Last week, I wrote about the trauma I endure when going to the hairdresser. However, there was an upside. As the barber’s scissors danced around my head, he remarked that I had thick hair. I agreed, without wanting to seem boastful of something utterly outwith my control. But I ventured the opinion that, while I was not succumbing to baldness, I was beginning to go grey quite a bit at the sides.
“That hair’ll stay, though, sir,” he observed.
I looked pleased.
“Because grey follicles are dead, you see.” He had raised me up, and thrown me down, ever so neatly.
Nevertheless, it started me thinking about the greying process in general. Last week, I said that I would restrict myself solely to gentlemen’s hair, as it was all I knew. Here, if ladies will forgive my presumption, I will stray on to the distaff side as well.
The received wisdom is that grey hair is unfair, sexist even, because men look distinguished while women simply age. I think this is half-right, and I’d like to unpick it a little.
It is true that, as a man, grey hair can be an addition to the armoury; silver streaks through thick, lustrous hair carry an air of experience, know how and perhaps even wisdom. We can all think of iconic silver foxes: Richard Gere, George Clooney, post-presidency Barack Obama. These are men who have not only weathered the onset of grey, but have actually used it to enhance their image. They look better.
It helps, of course, if you’re working with good source material. All the men named above have good hair, so of course it still looks good when grey. To that end, gentlemen of my age and similar, finding that the colour is seeping away a little, must look after their locks in the usual way: regular washing and conditioning, scheduled haircuts to keep the style neat, finding the products which work best for you in terms of shaping and holding. All of these are personal matters, of which you’re no doubt taking care already. They’re the foundation.
All of this assumes you have set your face against dyeing your hair. I hold no brief against artificial colour, though I haven’t the patience myself, but there are a few things you have to bear in mind. Firstly, it’s a huge commitment. It will require almost constant upkeep, making sure roots do not show and the colour is consistent. It is also not simple. When your hair begins to lose its original colour, do not make the mistake Sir Tom Jones used to make, choosing a very dark replacement, or it will end up looking like you style your hair with Kiwi boot polish. Lighten, and soften. This will require close attention, and you must remember that it will lighten the whole palette of your face and skin, which may have implications for your wardrobe.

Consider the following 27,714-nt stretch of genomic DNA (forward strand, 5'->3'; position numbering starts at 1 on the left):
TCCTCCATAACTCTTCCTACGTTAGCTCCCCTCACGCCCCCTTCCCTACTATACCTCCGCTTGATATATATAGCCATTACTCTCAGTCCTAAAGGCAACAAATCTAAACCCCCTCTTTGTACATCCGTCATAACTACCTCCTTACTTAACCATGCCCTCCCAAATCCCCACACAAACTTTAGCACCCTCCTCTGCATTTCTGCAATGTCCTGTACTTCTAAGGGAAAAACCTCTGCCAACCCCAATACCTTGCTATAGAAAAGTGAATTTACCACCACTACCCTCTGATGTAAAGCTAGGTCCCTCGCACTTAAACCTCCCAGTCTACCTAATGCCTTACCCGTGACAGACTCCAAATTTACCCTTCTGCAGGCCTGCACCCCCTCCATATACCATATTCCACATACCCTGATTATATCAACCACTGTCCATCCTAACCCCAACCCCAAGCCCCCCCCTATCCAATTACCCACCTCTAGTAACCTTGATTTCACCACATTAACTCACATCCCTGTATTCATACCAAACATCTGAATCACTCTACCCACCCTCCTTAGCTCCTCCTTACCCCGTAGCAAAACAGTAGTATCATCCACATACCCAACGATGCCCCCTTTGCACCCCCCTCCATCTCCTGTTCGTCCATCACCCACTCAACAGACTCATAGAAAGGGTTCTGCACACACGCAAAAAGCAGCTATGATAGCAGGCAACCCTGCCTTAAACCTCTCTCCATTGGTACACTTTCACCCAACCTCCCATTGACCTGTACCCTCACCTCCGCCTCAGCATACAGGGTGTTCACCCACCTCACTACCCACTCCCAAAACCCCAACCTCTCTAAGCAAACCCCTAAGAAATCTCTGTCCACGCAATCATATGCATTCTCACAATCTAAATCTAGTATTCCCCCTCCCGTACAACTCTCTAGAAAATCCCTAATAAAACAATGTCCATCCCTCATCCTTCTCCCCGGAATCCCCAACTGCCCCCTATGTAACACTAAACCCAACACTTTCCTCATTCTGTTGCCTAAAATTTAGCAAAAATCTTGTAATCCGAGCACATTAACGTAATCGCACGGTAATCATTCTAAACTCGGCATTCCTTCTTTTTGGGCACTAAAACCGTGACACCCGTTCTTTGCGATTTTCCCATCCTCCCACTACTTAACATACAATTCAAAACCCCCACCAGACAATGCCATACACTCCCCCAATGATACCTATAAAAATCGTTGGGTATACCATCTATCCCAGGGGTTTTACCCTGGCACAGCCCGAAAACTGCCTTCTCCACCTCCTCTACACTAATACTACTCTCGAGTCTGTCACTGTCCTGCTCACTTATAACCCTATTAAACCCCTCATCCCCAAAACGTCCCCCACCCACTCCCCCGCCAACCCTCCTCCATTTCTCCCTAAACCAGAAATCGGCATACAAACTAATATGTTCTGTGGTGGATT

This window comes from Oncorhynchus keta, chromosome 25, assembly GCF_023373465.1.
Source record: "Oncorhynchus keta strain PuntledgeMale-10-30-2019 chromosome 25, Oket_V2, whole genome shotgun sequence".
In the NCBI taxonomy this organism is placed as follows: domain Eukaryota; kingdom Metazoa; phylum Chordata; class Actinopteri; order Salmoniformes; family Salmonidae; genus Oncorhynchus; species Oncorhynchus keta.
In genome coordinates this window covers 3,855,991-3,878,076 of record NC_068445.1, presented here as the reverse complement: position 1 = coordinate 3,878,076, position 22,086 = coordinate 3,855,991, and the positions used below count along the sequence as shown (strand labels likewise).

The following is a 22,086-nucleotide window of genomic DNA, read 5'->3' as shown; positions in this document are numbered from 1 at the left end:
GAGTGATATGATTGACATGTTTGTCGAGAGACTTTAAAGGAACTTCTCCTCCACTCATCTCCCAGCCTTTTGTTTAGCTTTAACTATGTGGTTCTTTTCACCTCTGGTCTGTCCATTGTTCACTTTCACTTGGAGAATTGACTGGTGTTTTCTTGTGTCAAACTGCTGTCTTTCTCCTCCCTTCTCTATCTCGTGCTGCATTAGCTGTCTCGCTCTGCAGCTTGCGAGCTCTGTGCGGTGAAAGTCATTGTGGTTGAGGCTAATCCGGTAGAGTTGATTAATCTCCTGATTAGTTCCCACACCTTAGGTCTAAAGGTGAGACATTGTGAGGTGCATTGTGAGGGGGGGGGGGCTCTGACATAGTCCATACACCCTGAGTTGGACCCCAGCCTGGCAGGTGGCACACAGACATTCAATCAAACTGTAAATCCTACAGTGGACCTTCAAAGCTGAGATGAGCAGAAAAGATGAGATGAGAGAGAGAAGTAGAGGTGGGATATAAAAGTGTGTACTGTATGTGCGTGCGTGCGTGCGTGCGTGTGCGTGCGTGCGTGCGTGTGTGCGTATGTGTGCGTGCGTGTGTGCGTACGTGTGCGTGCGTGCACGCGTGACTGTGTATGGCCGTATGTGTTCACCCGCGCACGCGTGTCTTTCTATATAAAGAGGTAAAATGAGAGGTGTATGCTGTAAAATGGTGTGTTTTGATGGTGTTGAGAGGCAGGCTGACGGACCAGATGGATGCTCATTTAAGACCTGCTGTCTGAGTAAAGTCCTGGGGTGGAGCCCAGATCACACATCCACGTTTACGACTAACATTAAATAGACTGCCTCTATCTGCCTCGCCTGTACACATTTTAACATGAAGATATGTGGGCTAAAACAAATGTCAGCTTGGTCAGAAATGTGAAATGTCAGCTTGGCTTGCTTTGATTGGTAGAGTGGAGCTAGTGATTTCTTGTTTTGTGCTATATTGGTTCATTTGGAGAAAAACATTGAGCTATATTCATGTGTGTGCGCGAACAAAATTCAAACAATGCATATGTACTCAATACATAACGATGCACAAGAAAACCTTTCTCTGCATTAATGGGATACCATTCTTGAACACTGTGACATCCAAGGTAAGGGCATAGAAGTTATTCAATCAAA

If you are embracing the silver lining, a good hairdresser will cut to enhance. Grey hairs are a different texture, so must be treated differently or else they will stick out or otherwise misbehave. Your barber should be able to blend them into your remaining colour until they become a glittering streak of eminence instead of a sign of being clapped-out.
For women it is different and more complicated. There are a dozen reasons for this, many of them unfair, but it is true that we react differently to grey hair in men and women (judging the latter more harshly), and it is also true that we expect women more readily to colour their hair. Having your highlights done is a routine part of many women’s lives, but I have never met a man who unapologetically announces that he is off to have his highlights done. (This is an attitude that serves neither sex, but there we are.) The colouring of women’s hair is more frequent, more accepted and more skilfully executed.
For the brave or self-confident woman, however, there is another way. Embrace the silver. This is still a decision so rare that fashion magazines will remark upon it (“So-and-so embraces her natural colour”, as if you are making a positive choice rather than simply not dyeing your hair), but the world is not fair and we must, for now, deal with it as it is.
The same rules apply as for men: you need to have fundamentally good hair in good condition. But there are examples out there to emulate. One of the most famous, of course, is Anna Murphy, the fashion director of The Times, who has long sported a silver mane. She is a fiercely bright, no-nonsense woman, but she is also indisputably glamorous, and that combination is underlined, I think, by the grey hair.
A new recruit to the silver stable is the brilliant Vanity Fair editor Radhika Jones. At the recent Met Gala she was sporting a silver-and-black striped bun, inch-perfect and definitely starry but clearly a decision not to conceal any longer. One might think a Harvard-and-Columbia doctor of philosophy has quite enough to show in the achievement stakes but Jones has always dazzled.
I have only scraped the surface of this. My point is, if you are getting grey hairs, don’t panic. It is merely another stage of life. There are several options, from denial to leaning in, and all are feasible but each comes with its own baggage train of obligations. And if you take nothing else away from this, remember my barber’s words: the grey hairs will stay, because they’re DEAD. Which is a comforting thought.
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How to make silver hair work for you – nonenglishfeed